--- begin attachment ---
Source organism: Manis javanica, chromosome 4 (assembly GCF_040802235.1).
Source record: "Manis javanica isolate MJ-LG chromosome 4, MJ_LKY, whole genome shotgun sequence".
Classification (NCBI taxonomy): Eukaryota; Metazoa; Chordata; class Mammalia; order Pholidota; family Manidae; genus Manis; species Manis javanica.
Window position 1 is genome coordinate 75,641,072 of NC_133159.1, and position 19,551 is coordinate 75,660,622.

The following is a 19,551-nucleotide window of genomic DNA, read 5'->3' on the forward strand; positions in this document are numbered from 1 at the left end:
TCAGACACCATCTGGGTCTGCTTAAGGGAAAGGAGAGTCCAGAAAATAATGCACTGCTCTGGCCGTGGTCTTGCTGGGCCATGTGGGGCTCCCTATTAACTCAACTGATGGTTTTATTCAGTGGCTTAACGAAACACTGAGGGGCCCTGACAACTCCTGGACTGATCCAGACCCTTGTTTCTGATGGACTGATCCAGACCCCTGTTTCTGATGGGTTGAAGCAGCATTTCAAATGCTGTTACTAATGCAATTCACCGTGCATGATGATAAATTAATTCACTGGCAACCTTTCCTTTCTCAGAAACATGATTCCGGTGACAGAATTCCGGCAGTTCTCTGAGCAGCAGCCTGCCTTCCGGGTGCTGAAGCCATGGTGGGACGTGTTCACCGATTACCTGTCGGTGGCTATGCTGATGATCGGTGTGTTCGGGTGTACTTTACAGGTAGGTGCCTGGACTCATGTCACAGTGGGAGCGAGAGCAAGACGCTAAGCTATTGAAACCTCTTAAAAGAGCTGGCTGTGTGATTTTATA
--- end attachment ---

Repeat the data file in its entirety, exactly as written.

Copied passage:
Source organism: Manis javanica, chromosome 4 (assembly GCF_040802235.1).
Source record: "Manis javanica isolate MJ-LG chromosome 4, MJ_LKY, whole genome shotgun sequence".
Classification (NCBI taxonomy): Eukaryota; Metazoa; Chordata; class Mammalia; order Pholidota; family Manidae; genus Manis; species Manis javanica.
Window position 1 is genome coordinate 75,641,072 of NC_133159.1, and position 19,551 is coordinate 75,660,622.

The following is a 19,551-nucleotide window of genomic DNA, read 5'->3' on the forward strand; positions in this document are numbered from 1 at the left end:
TCAGACACCATCTGGGTCTGCTTAAGGGAAAGGAGAGTCCAGAAAATAATGCACTGCTCTGGCCGTGGTCTTGCTGGGCCATGTGGGGCTCCCTATTAACTCAACTGATGGTTTTATTCAGTGGCTTAACGAAACACTGAGGGGCCCTGACAACTCCTGGACTGATCCAGACCCTTGTTTCTGATGGACTGATCCAGACCCCTGTTTCTGATGGGTTGAAGCAGCATTTCAAATGCTGTTACTAATGCAATTCACCGTGCATGATGATAAATTAATTCACTGGCAACCTTTCCTTTCTCAGAAACATGATTCCGGTGACAGAATTCCGGCAGTTCTCTGAGCAGCAGCCTGCCTTCCGGGTGCTGAAGCCATGGTGGGACGTGTTCACCGATTACCTGTCGGTGGCTATGCTGATGATCGGTGTGTTCGGGTGTACTTTACAGGTAGGTGCCTGGACTCATGTCACAGTGGGAGCGAGAGCAAGACGCTAAGCTATTGAAACCTCTTAAAAGAGCTGGCTGTGTGATTTTATA